While the Oregon Liquor Control Commission (which also oversees cannabis, because that's a good idea) can be an agency that, um, fosters challenging opportunities for license holders with their expensive, rule-changing ways, they shine compared to LARA, AKA Michigan's Department of Licensing and Regulatory Affairs, and their Bureau of Medical Marijuana Regulation (BMMR).
On Tuesday, LARA put out some new emergency rules, which—like all things with the word "emergency" in them—probably isn't a great start. About 700 applicants had filed paperwork to become licensed Medical Marijuana Dispensary (MMJD), which comes with all sorts of rules, taxes, and expenses. There was a "step one" deadline of February 15 to submit an initial application, obtain permission from the neighborhoods in which they are operating, and then file the second round of paperwork by June 15.
Not everyone who filed the first round in February followed up with filing the next step by June 15—they were late, or perhaps did not file at all. That didn't sit well with LARA, so they told 98 of these dispensaries that they have until this Friday to sell off their entire inventory, and shut down.
They told them this on Tuesday.
There are no exceptions: All 98 dispensaries were given 72 hours to liquidate everything, then shut down. They may then continue their license application process, starting with the paperwork they all seriously wish they had filed on June 15.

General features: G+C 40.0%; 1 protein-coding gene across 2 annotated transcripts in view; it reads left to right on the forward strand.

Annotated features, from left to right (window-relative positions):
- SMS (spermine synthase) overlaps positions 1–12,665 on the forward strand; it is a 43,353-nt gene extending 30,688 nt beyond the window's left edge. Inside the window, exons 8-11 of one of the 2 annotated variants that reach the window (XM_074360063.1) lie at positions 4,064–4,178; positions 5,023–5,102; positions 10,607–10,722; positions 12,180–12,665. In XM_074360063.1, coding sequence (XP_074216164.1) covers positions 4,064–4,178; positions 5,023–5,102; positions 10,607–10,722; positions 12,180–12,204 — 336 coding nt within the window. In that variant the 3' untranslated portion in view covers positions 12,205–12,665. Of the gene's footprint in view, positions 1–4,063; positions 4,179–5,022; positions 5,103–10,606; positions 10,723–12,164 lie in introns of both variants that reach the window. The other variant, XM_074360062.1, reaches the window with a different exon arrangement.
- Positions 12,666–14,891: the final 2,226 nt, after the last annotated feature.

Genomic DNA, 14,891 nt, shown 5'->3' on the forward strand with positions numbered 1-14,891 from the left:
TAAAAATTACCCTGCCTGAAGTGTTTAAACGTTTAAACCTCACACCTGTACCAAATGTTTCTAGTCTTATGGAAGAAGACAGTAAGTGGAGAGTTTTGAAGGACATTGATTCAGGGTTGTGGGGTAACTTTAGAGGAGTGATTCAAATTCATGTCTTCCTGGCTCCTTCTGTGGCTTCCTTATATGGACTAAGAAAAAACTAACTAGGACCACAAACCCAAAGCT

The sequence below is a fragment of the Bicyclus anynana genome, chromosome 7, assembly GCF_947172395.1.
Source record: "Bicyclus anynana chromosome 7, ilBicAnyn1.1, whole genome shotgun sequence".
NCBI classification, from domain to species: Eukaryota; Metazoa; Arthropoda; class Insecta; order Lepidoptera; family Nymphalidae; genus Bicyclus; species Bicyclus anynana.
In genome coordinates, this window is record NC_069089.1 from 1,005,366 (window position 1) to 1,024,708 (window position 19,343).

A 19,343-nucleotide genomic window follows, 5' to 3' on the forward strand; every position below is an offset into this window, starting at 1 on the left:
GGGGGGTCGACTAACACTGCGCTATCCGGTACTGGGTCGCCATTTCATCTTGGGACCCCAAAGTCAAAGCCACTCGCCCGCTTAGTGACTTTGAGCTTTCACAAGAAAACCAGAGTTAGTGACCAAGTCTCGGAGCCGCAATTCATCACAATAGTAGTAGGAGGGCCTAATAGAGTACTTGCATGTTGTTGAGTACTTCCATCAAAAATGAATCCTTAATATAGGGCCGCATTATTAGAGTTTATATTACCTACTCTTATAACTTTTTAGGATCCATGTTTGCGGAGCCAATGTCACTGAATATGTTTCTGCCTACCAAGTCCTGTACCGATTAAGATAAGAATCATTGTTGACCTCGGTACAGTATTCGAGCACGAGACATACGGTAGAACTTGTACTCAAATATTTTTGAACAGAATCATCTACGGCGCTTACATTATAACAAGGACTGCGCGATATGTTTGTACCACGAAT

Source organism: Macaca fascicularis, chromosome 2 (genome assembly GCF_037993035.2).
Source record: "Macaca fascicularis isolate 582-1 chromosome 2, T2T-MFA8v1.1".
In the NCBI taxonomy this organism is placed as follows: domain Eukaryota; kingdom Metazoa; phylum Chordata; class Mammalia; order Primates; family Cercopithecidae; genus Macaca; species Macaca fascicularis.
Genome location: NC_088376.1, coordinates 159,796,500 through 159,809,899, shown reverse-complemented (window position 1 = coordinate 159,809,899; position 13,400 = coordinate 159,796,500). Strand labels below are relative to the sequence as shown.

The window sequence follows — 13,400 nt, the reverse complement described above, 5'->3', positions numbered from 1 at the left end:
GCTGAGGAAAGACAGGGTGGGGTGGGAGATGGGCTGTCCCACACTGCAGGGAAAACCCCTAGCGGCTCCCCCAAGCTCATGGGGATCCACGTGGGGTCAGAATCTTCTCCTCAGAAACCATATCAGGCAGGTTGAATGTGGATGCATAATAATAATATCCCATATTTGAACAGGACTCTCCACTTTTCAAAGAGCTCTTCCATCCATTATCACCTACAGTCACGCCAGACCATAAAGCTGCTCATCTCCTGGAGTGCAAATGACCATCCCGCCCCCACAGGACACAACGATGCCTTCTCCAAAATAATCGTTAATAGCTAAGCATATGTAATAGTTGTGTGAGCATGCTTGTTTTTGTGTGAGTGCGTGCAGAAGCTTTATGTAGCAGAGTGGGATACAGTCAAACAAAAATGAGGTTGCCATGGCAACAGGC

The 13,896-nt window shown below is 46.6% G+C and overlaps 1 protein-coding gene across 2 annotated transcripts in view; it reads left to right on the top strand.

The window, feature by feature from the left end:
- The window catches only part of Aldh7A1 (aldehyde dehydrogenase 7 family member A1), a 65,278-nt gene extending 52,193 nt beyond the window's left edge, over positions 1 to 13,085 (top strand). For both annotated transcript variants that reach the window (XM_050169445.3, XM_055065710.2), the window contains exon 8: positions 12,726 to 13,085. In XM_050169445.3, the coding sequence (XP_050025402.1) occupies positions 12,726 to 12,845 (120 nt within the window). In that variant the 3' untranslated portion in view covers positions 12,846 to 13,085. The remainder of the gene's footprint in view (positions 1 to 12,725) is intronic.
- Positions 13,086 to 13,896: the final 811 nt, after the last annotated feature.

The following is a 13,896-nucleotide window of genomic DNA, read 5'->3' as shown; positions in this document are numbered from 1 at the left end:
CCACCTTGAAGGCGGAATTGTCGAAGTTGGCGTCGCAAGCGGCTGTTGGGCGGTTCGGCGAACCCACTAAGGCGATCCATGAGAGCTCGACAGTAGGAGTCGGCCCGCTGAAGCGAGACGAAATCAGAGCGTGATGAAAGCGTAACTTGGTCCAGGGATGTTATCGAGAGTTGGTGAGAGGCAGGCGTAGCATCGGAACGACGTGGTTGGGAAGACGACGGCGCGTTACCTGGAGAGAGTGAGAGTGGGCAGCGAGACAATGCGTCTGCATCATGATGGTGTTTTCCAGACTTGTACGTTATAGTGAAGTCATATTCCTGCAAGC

Michigan cannabis attorney Denise Pollicella told Leafly: “No one could have seen back in June that a filing of Step 2 on June 16 rather than June 15 would require you to divest yourself of all your medical marijuana product in the next 72 hours, or risk becoming a felon. What we’re asking the state is to [allow us to] keep the inventory and not operate. We would sign an affidavit, hire a security guard on site,” added Policella. “But [LARA and the BMMR] are saying no, we can’t. They’re making clients divest hundreds of thousands of dollars worth of marijuana in 72 hours. Now multiply that by over 90 dispensaries across the state."
This results in job losses—with a conservative estimate of each dispensary having a staff of five, that's nearly 500 people losing their jobs, not to mention the soon-to-be vacant storefronts, ancillary service providers engaged by the dispensaries, and the lack of access for some patients to cannabis.
Thirty-seven applicants who did file paperwork by June 15 got some good news, sort of—they've been approved! Yay! Well, semi-yay. The Detroit Free Press reports that 21 were approved on Monday, and now have 10 days to come up with the mandatory "Regulatory Assessment fee" of $48,000. If they don't come up with the money by then, they must shut down 'til they do have the funds. It's actually a steal of a deal, because as of October 1, that fee jumps to $66,000.
$66,000 sounds like a totally reasonable fee to assess regulatory compliance, which the state distributes to five state agencies "which covers the cost to administer and enforce the medical marijuana market."
Meanwhile, tell your Michigan medical cardholder friends to go make some deals, because it's all gotta go.